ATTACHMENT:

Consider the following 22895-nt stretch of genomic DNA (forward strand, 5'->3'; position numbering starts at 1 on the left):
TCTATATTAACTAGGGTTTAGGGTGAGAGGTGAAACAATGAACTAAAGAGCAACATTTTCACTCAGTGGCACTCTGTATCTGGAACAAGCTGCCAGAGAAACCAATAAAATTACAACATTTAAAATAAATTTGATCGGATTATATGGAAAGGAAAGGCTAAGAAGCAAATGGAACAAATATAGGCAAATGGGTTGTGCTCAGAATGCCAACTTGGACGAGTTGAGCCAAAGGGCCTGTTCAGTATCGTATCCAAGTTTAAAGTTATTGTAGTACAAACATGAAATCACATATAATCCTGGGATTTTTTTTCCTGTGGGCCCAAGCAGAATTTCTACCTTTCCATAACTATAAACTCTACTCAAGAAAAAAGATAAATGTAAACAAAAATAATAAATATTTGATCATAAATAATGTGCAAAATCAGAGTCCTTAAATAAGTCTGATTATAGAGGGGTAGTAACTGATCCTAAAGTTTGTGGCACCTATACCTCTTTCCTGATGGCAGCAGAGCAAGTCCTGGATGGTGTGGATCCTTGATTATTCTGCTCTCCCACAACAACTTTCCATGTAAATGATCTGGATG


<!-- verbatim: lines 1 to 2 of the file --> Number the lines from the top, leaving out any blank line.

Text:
Consider the following 22895-nt stretch of genomic DNA (forward strand, 5'->3'; position numbering starts at 1 on the left):
TCTATATTAACTAGGGTTTAGGGTGAGAGGTGAAACAATGAACTAAAGAGCAACATTTTCACTCAGTGGCACTCTGTATCTGGAACAAGCTGCCAGAGAAACCAATAAAATTACAACATTTAAAATAAATTTGATCGGATTATATGGAAAGGAAAGGCTAAGAAGCAAATGGAACAAATATAGGCAAATGGGTTGTGCTCAGAATGCCAACTTGGACGAGTTGAGCCAAAGGGCCTGTTCAGTATCGTATCCAAGTTTAAAGTTATTGTAGTACAAACATGAAATCACATATAATCCTGGGATTTTTTTTCCTGTGGGCCCAAGCAGAATTTCTACCTTTCCATAACTATAAACTCTACTCAAGAAAAAAGATAAATGTAAACAAAAATAATAAATATTTGATCATAAATAATGTGCAAAATCAGAGTCCTTAAATAAGTCTGATTATAGAGGGGTAGTAACTGATCCTAAAGTTTGTGGCACCTATACCTCTTTCCTGATGGCAGCAGAGCAAGTCCTGGATGGTGTGGATCCTTGATTATTCTGCTCTCCCACAACAACTTTCCATGTAAATGATCTGGATG